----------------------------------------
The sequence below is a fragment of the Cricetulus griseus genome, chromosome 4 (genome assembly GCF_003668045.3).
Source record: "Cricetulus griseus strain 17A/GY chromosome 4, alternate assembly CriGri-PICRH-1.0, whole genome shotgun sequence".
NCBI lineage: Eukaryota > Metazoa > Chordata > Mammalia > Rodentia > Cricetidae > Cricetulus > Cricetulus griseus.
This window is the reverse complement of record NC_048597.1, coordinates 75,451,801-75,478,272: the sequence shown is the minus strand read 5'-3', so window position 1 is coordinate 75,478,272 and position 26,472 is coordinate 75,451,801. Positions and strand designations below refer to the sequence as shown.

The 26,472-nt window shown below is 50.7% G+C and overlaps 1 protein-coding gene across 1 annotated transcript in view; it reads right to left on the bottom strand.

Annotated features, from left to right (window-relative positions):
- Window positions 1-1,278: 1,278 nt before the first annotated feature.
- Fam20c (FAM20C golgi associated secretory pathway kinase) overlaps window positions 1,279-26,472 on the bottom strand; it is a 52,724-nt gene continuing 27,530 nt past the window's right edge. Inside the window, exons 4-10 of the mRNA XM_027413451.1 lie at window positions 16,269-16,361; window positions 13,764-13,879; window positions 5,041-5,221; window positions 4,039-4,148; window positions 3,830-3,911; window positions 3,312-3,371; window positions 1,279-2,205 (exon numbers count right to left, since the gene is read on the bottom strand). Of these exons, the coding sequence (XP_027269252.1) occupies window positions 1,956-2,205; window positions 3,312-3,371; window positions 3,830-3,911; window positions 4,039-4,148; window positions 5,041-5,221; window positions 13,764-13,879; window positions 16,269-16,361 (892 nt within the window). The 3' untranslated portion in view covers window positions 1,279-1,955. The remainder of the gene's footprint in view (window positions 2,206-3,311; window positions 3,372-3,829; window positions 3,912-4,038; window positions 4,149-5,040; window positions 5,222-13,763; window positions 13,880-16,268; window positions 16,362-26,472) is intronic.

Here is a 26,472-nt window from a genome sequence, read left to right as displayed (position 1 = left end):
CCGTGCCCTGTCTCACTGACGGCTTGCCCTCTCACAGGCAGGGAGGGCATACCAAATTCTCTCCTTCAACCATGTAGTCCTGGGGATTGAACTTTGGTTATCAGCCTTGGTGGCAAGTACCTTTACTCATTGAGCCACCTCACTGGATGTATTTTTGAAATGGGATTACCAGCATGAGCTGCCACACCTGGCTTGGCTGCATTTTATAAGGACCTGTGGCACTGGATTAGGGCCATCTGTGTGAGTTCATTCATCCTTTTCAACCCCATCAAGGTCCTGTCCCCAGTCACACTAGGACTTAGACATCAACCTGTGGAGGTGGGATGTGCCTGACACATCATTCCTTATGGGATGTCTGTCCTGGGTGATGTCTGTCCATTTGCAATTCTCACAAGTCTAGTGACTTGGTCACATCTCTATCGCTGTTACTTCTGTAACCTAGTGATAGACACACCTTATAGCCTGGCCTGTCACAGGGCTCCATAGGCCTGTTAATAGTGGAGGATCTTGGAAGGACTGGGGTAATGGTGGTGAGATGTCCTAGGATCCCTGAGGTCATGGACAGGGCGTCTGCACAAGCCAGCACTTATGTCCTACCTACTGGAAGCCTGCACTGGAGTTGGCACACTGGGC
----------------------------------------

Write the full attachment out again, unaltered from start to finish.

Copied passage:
The sequence below is a fragment of the Cricetulus griseus genome, chromosome 4 (genome assembly GCF_003668045.3).
Source record: "Cricetulus griseus strain 17A/GY chromosome 4, alternate assembly CriGri-PICRH-1.0, whole genome shotgun sequence".
NCBI lineage: Eukaryota > Metazoa > Chordata > Mammalia > Rodentia > Cricetidae > Cricetulus > Cricetulus griseus.
This window is the reverse complement of record NC_048597.1, coordinates 75,451,801-75,478,272: the sequence shown is the minus strand read 5'-3', so window position 1 is coordinate 75,478,272 and position 26,472 is coordinate 75,451,801. Positions and strand designations below refer to the sequence as shown.

The 26,472-nt window shown below is 50.7% G+C and overlaps 1 protein-coding gene across 1 annotated transcript in view; it reads right to left on the bottom strand.

Annotated features, from left to right (window-relative positions):
- Window positions 1-1,278: 1,278 nt before the first annotated feature.
- Fam20c (FAM20C golgi associated secretory pathway kinase) overlaps window positions 1,279-26,472 on the bottom strand; it is a 52,724-nt gene continuing 27,530 nt past the window's right edge. Inside the window, exons 4-10 of the mRNA XM_027413451.1 lie at window positions 16,269-16,361; window positions 13,764-13,879; window positions 5,041-5,221; window positions 4,039-4,148; window positions 3,830-3,911; window positions 3,312-3,371; window positions 1,279-2,205 (exon numbers count right to left, since the gene is read on the bottom strand). Of these exons, the coding sequence (XP_027269252.1) occupies window positions 1,956-2,205; window positions 3,312-3,371; window positions 3,830-3,911; window positions 4,039-4,148; window positions 5,041-5,221; window positions 13,764-13,879; window positions 16,269-16,361 (892 nt within the window). The 3' untranslated portion in view covers window positions 1,279-1,955. The remainder of the gene's footprint in view (window positions 2,206-3,311; window positions 3,372-3,829; window positions 3,912-4,038; window positions 4,149-5,040; window positions 5,222-13,763; window positions 13,880-16,268; window positions 16,362-26,472) is intronic.

Here is a 26,472-nt window from a genome sequence, read left to right as displayed (position 1 = left end):
CCGTGCCCTGTCTCACTGACGGCTTGCCCTCTCACAGGCAGGGAGGGCATACCAAATTCTCTCCTTCAACCATGTAGTCCTGGGGATTGAACTTTGGTTATCAGCCTTGGTGGCAAGTACCTTTACTCATTGAGCCACCTCACTGGATGTATTTTTGAAATGGGATTACCAGCATGAGCTGCCACACCTGGCTTGGCTGCATTTTATAAGGACCTGTGGCACTGGATTAGGGCCATCTGTGTGAGTTCATTCATCCTTTTCAACCCCATCAAGGTCCTGTCCCCAGTCACACTAGGACTTAGACATCAACCTGTGGAGGTGGGATGTGCCTGACACATCATTCCTTATGGGATGTCTGTCCTGGGTGATGTCTGTCCATTTGCAATTCTCACAAGTCTAGTGACTTGGTCACATCTCTATCGCTGTTACTTCTGTAACCTAGTGATAGACACACCTTATAGCCTGGCCTGTCACAGGGCTCCATAGGCCTGTTAATAGTGGAGGATCTTGGAAGGACTGGGGTAATGGTGGTGAGATGTCCTAGGATCCCTGAGGTCATGGACAGGGCGTCTGCACAAGCCAGCACTTATGTCCTACCTACTGGAAGCCTGCACTGGAGTTGGCACACTGGGC